Top 10 WWDC 2015 Videos

Wondering which WWDC 2015 videos are best to watch? Here are our top picks! By Tim Mitra.

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If you weren’t lucky enough to get a “golden ticket” to WWDC this year, catching up with the videos can be quite a challenge.

There are over 90 videos available on the WWDC 2015 site; but only so many hours in the day!

You may be wondering which videos are the best “bang for your buck” with your limited amount of learning time.

To help with this, the Tutorial Team and I have compared notes, and put together this list of what we consider the Top 10 WWDC 2015 videos.

To get up-to-speed, we recommend you start with video #1 on this list and watch as many as you can after that. Let’s dig in!

Pro Tip: To watch more videos in less time, we recommend you download the videos off the WWDC site and then use the VLC media player to speed up the videos to 1.5x or 2.0x speed. Trust me, you’ll thank us later! :]

1) Platforms State of the Union

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Platform State of the Union

If you just have time for 1 video, this is it!

For developers, the real start of WWDC is the Platforms State of the Union session. The Keynote is a fluffy offering to surprise and delight the general public, investors and Apple faithfuls. The State of the Union, in contrast, is where the really interesting details come out.

This talk surveys the new technologies and outlines which sessions will provide more details on each technology. Highlights of the 2015 Platforms State of the Union include:

  • New features in Xcode 7 such as testing, layout, App Slicing, On Demand Resources, and Bitcode.
  • New features in iOS 9 such as Search, UIStackView, Multitasking, GameplayKit, and more.
  • New features in watchOS 2 – most notably that apps are now native, which brings a host of new opportunities and changes.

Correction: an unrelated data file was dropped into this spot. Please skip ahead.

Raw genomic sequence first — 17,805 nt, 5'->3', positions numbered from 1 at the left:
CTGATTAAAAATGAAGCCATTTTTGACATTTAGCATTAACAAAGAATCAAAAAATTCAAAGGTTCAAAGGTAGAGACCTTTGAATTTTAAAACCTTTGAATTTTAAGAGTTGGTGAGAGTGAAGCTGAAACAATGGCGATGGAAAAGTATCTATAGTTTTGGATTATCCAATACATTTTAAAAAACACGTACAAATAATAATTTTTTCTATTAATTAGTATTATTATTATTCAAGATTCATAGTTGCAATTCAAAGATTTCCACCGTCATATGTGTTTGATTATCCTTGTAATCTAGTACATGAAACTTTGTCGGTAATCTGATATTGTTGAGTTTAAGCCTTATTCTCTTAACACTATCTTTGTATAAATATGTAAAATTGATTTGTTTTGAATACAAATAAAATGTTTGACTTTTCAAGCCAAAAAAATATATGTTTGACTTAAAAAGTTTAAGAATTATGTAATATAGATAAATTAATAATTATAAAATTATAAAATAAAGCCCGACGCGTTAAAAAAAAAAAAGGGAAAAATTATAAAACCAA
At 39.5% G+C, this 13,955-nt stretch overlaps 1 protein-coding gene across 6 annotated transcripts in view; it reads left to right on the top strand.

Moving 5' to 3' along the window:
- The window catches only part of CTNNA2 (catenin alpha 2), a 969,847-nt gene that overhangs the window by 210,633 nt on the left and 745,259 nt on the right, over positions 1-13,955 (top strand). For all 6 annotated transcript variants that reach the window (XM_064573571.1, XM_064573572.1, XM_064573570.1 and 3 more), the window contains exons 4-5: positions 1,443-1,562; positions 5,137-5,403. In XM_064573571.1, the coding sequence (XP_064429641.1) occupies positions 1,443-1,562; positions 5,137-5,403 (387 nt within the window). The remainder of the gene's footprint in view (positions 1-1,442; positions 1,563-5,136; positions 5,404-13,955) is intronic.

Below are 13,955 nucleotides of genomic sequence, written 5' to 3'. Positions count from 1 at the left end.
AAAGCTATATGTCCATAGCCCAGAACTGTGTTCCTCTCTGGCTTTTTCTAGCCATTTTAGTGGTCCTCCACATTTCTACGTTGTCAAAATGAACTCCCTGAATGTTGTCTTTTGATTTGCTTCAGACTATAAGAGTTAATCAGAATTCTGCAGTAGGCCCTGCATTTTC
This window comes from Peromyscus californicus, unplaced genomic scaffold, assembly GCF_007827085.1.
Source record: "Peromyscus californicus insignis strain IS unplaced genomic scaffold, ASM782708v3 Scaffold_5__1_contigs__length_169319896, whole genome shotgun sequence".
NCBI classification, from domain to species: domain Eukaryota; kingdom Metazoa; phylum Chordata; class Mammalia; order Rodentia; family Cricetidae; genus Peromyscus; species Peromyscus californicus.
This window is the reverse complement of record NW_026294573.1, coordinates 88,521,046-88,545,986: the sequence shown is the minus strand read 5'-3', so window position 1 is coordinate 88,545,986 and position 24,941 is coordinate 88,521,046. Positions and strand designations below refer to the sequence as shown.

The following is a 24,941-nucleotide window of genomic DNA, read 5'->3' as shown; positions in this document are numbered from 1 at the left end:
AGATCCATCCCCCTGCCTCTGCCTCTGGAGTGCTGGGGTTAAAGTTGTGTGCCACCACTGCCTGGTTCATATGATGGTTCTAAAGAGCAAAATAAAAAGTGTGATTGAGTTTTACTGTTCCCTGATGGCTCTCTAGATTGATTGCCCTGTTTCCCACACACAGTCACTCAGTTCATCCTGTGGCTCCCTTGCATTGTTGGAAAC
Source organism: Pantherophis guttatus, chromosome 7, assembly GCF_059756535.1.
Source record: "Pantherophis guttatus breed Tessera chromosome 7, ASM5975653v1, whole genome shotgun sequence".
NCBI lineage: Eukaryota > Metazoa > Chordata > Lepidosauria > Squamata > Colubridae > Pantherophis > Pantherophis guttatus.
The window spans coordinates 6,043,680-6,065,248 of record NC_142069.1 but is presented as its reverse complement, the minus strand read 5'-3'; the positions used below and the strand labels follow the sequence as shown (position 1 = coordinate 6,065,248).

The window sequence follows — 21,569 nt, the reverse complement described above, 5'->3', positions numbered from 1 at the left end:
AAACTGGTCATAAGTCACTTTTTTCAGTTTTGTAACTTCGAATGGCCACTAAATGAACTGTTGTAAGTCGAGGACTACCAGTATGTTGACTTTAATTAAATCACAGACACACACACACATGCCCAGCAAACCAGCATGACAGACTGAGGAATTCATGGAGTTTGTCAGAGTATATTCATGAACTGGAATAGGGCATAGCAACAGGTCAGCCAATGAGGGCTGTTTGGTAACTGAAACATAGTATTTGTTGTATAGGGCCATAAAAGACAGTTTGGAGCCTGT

There are many more new items covered in the Platform State of the Union than I can address in this article. If you watch no other WWDC 2015 session video, this is definitely the one to watch.

2) Protocol-Oriented Programming in Swift

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Of all of the sessions that caught the attention of the team, Protocol-Oriented Programming in Swift stands out. Nearly every member mentioned this talk as their number one choice. Apple engineer Dave Abrahams asks us to put aside our “regular” ways of developing and follow along as he tells a story using protocol-oriented development rather than classes.

After listing off the benefits of classes, he counters those benefits with the revelation that Swift is a protocol-based language. By trading dynamic polymorphism for static polymorphism, he contends that protocols and the new protocol extensions are much better than superclasses for abstraction. Protocols add new magic and lead into the use of value types as outlined in Building Better Apps With Value Types in Swift.

3) Building Better Apps With Value Types in Swift

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“OOP developers are used to mainly dealing with reference types, but value types have become much more useful in Swift, and this is a great session to explore their capabilities.”Jozsef Vesza

This follows up on our #2 session video, Protocol-Oriented Programming in Swift, and demonstrates how protocols and value types are used in Swift development. The talk covers the distinction of reference types from value types and how they can be used together.